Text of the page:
arrowroot

Definitions

  • WordNet 3.6
    • n arrowroot canna grown especially for its edible rootstock from which arrowroot starch is obtained
    • n arrowroot white-flowered West Indian plant whose root yields arrowroot starch
    • n arrowroot a nutritive starch obtained from the root of the arrowroot plant
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Webster's Revised Unabridged Dictionary
  • Interesting fact: Arrowroot, an antidote for poisoned arrows, is used as a thickener in cooking.
    • Arrowroot A nutritive starch obtained from the rootstocks of Maranta arundinacea, and used as food, esp. for children an invalids; also, a similar starch obtained from other plants, as various species of Maranta and Curcuma.
    • Arrowroot (Bot) A white-flowered west Indian plant of the genus Maranta, esp. Maranta arundinacea, now cultivated in many hot countries. Its root yields arrowroot starch. It said that the Indians used the roots to neutralize the venom in wounds made by poisoned arrows.
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Century Dictionary and Cyclopedia
    • n arrowroot A starch obtained from the horizontal rhizomes of several species of Maranta. It is much used as food and for other purposes, and is obtained from the West Indies. The species from which arrowroot is most commonly made is M. arundinacea, hence called the arrowroot-plant. Other starches than that of Maranta are occasionally sold under the name of arrowroot. Brazilian arrowroot, or tapioca-meal, more usually known as cassava, is obtained from the fleshy root of Manihot utilissima, after the poisonous juice has been removed; East Indian arrowroot, from the large root-stocks of Curcuma angustifolia; Chinese arrowroot, from the creeping rhizomes of Nelumbium speciosum; English arrowroot, from the potato; Portland arrowroot, from the corms of Arum maculatum; and Oswego arrowroot, from Indian corn.
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Chambers's Twentieth Century Dictionary
    • n Arrowroot ar′rō-rōōt a starch obtained from the roots of certain plants growing chiefly in West Indies, and much used as food for invalids and children.
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Etymology

Chambers's Twentieth Century Dictionary
Said to be so named because used by the Indians of South America as an antidote against wounds caused by poisoned arrows.

Usage

In literature:

Amanda was standing at the stove stirring his arrowroot gruel.
"Ladies-In-Waiting" by Kate Douglas Wiggin
The old lady who lived in the room was constantly having all kinds of invalid messes, arrowroot, gruel, etc.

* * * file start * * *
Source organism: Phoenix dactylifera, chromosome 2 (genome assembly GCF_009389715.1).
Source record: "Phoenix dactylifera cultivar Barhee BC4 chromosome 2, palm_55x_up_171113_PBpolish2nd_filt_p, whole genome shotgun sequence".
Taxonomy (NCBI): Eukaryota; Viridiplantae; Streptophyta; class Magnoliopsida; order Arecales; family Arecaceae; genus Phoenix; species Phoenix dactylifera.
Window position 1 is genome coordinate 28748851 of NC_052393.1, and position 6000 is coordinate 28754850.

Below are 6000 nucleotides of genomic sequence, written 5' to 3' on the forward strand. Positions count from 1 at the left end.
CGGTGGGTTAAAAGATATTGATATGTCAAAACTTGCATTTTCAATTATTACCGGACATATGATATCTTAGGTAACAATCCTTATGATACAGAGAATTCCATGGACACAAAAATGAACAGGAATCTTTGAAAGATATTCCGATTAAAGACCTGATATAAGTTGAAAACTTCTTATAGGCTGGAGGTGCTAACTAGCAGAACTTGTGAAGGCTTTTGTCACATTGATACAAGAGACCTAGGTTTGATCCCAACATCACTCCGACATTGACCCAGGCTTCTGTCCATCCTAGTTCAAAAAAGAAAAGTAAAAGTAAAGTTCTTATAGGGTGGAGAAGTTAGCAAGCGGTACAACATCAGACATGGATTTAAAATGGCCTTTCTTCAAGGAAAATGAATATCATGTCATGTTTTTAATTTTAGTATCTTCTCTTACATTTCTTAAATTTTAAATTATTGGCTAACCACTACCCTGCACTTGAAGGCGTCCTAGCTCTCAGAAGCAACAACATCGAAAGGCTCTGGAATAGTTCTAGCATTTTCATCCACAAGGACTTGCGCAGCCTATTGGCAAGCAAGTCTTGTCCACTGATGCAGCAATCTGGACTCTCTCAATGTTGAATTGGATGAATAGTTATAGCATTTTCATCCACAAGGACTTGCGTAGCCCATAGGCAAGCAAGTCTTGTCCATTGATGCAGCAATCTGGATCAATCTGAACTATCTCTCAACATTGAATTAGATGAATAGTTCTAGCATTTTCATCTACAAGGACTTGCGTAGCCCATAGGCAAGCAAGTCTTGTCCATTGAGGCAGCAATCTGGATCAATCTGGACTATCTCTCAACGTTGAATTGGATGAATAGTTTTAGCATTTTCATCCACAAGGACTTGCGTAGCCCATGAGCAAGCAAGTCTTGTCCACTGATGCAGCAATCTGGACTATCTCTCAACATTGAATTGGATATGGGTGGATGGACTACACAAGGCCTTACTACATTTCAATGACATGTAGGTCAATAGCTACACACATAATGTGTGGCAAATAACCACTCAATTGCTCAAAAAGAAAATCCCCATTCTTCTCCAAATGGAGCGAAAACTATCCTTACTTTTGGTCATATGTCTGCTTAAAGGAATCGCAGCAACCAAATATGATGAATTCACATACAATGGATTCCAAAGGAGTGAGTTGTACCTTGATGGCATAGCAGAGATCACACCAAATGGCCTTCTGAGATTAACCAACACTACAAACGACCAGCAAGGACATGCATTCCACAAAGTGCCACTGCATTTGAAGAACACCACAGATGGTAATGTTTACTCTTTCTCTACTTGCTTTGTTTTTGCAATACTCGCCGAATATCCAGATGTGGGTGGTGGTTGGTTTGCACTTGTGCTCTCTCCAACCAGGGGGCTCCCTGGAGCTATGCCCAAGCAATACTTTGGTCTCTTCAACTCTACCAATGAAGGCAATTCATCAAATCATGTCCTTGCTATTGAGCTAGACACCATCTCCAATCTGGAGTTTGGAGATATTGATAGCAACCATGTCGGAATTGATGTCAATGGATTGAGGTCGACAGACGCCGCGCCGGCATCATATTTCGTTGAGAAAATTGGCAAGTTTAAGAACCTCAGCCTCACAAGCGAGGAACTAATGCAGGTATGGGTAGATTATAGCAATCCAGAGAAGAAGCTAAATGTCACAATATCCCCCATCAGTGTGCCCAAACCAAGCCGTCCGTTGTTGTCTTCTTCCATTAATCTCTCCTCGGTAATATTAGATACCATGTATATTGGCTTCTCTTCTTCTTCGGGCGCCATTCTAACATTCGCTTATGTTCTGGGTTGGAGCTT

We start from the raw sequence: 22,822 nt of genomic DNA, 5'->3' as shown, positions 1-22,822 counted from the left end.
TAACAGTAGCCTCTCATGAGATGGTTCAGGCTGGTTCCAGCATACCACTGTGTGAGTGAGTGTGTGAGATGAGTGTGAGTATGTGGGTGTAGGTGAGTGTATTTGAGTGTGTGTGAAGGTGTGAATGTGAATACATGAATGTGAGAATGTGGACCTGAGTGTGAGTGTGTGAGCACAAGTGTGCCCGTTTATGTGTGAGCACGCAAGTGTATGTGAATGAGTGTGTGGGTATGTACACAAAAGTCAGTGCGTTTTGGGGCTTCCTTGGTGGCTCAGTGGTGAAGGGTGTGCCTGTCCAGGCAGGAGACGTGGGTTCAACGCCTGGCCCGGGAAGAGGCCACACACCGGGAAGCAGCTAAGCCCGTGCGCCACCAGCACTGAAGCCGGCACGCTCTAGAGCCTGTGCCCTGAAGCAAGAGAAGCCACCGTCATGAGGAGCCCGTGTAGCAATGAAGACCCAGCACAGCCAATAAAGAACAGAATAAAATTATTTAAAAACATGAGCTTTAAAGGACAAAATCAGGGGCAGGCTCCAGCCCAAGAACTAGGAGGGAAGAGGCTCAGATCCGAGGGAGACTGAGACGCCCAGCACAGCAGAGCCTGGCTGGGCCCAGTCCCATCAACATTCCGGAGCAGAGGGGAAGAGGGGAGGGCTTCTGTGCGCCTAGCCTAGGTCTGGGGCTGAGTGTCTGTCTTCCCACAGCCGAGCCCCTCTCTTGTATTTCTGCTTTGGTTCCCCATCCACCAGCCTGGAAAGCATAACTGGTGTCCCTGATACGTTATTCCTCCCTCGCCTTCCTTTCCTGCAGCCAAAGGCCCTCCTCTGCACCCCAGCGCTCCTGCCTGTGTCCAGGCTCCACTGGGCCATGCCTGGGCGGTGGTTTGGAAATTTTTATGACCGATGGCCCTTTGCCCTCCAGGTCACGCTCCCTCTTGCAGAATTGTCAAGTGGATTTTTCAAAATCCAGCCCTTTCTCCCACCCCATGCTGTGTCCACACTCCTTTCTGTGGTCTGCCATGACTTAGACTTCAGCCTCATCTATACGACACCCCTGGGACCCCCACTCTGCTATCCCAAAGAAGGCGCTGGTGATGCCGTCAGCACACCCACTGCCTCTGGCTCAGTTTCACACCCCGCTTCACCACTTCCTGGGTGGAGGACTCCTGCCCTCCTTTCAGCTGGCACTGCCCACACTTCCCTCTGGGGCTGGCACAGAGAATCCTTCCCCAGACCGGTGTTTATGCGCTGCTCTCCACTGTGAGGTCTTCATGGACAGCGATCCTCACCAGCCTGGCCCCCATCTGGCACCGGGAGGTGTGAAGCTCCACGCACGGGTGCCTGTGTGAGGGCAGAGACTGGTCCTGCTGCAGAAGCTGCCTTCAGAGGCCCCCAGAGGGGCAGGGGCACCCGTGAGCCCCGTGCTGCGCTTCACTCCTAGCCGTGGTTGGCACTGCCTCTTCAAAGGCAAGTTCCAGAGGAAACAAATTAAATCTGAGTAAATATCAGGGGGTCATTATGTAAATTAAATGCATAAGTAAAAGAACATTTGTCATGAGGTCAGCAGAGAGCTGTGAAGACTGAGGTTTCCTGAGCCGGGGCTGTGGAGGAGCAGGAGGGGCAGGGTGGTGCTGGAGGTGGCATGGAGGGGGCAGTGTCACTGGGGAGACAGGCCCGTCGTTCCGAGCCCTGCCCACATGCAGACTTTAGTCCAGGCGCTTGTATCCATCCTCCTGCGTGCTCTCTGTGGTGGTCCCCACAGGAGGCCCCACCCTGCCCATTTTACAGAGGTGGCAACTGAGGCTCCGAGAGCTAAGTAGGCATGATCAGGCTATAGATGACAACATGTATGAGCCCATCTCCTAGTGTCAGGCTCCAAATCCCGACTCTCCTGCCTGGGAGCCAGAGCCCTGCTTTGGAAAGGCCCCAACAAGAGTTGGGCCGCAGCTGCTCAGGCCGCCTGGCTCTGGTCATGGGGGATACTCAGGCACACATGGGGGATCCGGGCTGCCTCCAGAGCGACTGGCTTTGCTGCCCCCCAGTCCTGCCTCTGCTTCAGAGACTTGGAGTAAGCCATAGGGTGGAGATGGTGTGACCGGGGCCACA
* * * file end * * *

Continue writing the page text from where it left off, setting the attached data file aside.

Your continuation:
"Harper's Young People, November 25, 1879" by Various
Much of the difficulty experienced in giving powders arises from their being mixed with the arrowroot or jam in which they are administered.
"The Mother's Manual of Children's Diseases" by Charles West, M.D.
If arrowroot is not handy use cornstarch.
"Desserts and Salads" by Gesine Lemcke
If she had a mind for arrowroot, Mrs. Toff would make it herself and suggest a thimbleful of brandy in it with her most coaxing words.
"Is He Popenjoy?" by Anthony Trollope
I was still ill, for there was brought me to my bed at nights, a cup of arrowroot.
"My Secret Life, Volumes I. to III." by Anonymous
You may tell them that he takes mutton chops for dinner, and the best of arrowroot for supper.
"Shirley" by Charlotte Brontë
Keziah stayed late enough to see all arranged for the night, ending with a more or less successful effort to get old Maisie to swallow arrowroot.
"When Ghost Meets Ghost" by William Frend De Morgan
An airing in the Hartfield carriage would have been the rack, and arrowroot from the Hartfield storeroom must have been poison.
"The Complete Project Gutenberg Works of Jane Austen" by Jane Austen
This is a little arrowroot, of which I hope Miss Livvy will be so obliging as to partake.
"Quality Street" by J. M. Barrie
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In poetry:

And sympathetic gaolers would remark, "It's very true,
He ain't been brought up common, like the likes of me and you."
So they took him into hospital, and gave him mutton chops,
And chocolate, and arrowroot, and buns, and malt and hops.
"Mister William" by William Schwenck Gilbert

In news:

Cornstarch instead of arrowroot starch.
After testing cornstarch, flour, tapioca, and arrowroot, we found that the samples of fruit thickened with the root starches, arrowroot and tapioca, were clear and bright in appearance and had the clearest fruit flavor.
Most gravies are thickened with flour made from grain, though other starches, such as arrowroot, can be used.
Place pears in a large bowl with cranberries, nutmeg, arrowroot, orange zest (if using), and ¼ cup agave.
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